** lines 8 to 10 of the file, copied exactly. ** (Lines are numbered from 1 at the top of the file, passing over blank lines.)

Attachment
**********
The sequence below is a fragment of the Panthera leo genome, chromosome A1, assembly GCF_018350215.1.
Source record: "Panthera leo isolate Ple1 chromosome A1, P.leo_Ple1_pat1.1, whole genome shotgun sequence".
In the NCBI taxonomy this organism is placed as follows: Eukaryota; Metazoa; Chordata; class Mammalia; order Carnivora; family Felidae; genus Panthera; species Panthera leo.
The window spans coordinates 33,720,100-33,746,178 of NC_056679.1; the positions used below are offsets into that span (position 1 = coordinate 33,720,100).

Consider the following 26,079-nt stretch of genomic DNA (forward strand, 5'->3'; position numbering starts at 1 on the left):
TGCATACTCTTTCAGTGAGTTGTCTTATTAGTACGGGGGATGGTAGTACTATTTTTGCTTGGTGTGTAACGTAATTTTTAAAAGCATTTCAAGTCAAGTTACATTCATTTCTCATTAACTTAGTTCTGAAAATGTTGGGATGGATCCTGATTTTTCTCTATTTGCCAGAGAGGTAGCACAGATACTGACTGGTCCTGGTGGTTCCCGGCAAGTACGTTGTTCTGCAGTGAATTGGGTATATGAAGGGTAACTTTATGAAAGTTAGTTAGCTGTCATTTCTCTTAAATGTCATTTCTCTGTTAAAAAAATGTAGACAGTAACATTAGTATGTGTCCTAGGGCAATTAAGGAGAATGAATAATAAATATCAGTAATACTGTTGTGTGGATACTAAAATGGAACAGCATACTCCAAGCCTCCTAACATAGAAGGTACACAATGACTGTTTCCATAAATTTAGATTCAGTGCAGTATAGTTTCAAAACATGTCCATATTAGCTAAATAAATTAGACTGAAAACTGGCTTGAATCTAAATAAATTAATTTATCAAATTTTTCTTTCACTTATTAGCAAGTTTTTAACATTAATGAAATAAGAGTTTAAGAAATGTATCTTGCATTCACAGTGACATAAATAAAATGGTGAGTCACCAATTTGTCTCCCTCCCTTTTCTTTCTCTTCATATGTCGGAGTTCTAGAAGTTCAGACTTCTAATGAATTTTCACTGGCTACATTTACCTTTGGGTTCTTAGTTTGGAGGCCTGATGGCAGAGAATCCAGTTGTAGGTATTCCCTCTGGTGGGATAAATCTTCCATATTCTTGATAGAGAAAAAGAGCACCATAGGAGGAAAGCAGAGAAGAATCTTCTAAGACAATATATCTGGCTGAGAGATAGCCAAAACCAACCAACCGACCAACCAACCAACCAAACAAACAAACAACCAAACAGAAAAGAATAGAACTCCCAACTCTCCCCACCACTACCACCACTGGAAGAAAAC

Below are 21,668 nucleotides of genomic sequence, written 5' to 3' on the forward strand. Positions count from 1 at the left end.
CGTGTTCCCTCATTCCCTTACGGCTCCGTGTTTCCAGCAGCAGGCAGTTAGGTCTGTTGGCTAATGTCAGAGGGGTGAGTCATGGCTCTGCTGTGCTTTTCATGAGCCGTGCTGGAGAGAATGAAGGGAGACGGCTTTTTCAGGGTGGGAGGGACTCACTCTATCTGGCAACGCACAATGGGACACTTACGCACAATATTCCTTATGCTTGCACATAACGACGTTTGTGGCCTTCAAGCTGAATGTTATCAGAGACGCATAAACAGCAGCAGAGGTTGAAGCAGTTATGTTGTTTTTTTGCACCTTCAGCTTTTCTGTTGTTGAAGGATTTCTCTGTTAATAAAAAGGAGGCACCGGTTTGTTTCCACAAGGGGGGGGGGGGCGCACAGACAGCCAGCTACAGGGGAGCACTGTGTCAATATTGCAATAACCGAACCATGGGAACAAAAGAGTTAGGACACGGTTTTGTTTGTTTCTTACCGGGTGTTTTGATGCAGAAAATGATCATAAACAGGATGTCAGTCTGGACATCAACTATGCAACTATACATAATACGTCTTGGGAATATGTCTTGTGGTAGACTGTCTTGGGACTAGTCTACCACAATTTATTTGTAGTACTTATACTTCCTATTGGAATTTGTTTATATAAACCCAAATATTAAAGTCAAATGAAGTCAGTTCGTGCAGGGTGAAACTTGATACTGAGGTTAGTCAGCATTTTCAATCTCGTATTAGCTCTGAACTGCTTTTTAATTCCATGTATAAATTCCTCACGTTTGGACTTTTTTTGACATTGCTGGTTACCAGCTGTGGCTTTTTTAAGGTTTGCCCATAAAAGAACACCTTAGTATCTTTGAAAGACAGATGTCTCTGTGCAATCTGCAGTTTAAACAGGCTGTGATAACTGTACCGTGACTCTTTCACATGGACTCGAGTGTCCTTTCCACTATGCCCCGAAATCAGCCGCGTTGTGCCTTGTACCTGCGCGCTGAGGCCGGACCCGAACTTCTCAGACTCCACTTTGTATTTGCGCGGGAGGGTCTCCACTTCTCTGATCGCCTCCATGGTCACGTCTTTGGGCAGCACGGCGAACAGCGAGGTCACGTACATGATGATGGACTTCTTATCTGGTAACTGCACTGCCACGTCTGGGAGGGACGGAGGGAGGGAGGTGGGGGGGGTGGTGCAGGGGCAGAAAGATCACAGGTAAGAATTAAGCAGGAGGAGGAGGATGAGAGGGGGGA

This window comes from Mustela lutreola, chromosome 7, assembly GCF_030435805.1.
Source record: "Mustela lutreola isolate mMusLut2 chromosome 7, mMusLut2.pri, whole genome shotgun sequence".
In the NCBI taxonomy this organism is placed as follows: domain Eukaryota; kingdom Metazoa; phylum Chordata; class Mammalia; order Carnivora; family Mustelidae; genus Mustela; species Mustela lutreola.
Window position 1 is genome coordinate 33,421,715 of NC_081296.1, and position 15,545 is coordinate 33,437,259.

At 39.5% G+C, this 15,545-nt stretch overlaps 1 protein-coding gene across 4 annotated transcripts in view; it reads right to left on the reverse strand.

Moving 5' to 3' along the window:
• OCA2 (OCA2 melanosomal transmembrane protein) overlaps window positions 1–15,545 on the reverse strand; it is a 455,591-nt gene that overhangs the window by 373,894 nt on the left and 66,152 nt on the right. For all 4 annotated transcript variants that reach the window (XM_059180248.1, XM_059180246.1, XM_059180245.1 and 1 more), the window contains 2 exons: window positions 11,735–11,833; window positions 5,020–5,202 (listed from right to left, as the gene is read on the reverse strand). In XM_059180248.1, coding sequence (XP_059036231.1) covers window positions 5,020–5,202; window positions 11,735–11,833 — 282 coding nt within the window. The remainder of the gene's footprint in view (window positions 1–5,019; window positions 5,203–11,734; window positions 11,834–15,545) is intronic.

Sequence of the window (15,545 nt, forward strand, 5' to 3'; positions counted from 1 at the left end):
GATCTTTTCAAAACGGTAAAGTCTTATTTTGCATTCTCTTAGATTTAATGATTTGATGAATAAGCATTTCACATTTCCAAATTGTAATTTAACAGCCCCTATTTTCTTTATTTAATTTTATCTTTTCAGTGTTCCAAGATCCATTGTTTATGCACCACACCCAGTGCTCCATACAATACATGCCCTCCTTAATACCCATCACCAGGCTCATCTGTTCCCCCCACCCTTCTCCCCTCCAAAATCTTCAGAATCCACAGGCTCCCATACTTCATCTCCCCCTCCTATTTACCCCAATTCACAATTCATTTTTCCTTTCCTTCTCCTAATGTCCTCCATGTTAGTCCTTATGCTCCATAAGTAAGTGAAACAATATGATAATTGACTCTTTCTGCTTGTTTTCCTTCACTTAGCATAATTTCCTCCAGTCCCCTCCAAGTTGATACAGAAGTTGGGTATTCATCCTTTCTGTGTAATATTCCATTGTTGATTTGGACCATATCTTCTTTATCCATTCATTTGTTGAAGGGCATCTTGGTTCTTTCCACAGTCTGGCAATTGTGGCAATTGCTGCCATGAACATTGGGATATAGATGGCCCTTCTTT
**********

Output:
CGTGTTCCCTCATTCCCTTACGGCTCCGTGTTTCCAGCAGCAGGCAGTTAGGTCTGTTGGCTAATGTCAGAGGGGTGAGTCATGGCTCTGCTGTGCTTTTCATGAGCCGTGCTGGAGAGAATGAAGGGAGACGGCTTTTTCAGGGTGGGAGGGACTCACTCTATCTGGCAACGCACAATGGGACACTTACGCACAATATTCCTTATGCTTGCACATAACGACGTTTGTGGCCTTCAAGCTGAATGTTATCAGAGACGCATAAACAGCAGCAGAGGTTGAAGCAGTTATGTTGTTTTTTTGCACCTTCAGCTTTTCTGTTGTTGAAGGATTTCTCTGTTAATAAAAAGGAGGCACCGGTTTGTTTCCACAAGGGGGGGGGGGGCGCACAGACAGCCAGCTACAGGGGAGCACTGTGTCAATATTGCAATAACCGAACCATGGGAACAAAAGAGTTAGGACACGGTTTTGTTTGTTTCTTACCGGGTGTTTTGATGCAGAAAATGATCATAAACAGGATGTCAGTCTGGACATCAACTATGCAACTATACATAATACGTCTTGGGAATATGTCTTGTGGTAGACTGTCTTGGGACTAGTCTACCACAATTTATTTGTAGTACTTATACTTCCTATTGGAATTTGTTTATATAAACCCAAATATTAAAGTCAAATGAAGTCAGTTCGTGCAGGGTGAAACTTGATACTGAGGTTAGTCAGCATTTTCAATCTCGTATTAGCTCTGAACTGCTTTTTAATTCCATGTATAAATTCCTCACGTTTGGACTTTTTTTGACATTGCTGGTTACCAGCTGTGGCTTTTTTAAGGTTTGCCCATAAAAGAACACCTTAGTATCTTTGAAAGACAGATGTCTCTGTGCAATCTGCAGTTTAAACAGGCTGTGATAACTGTACCGTGACTCTTTCACATGGACTCGAGTGTCCTTTCCACTATGCCCCGAAATCAGCCGCGTTGTGCCTTGTACCTGCGCGCTGAGGCCGGACCCGAACTTCTCAGACTCCACTTTGTATTTGCGCGGGAGGGTCTCCACTTCTCTGATCGCCTCCATGGTCACGTCTTTGGGCAGCACGGCGAACAGCGAGGTCACGTACATGATGATGGACTTCTTATCTGGTAACTGCACTGCCACGTCTGGGAGGGACGGAGGGAGGGAGGTGGGGGGGGTGGTGCAGGGGCAGAAAGATCACAGGTAAGAATTAAGCAGGAGGAGGAGGATGAGAGGGGGGA

This window comes from Mustela lutreola, chromosome 7, assembly GCF_030435805.1.
Source record: "Mustela lutreola isolate mMusLut2 chromosome 7, mMusLut2.pri, whole genome shotgun sequence".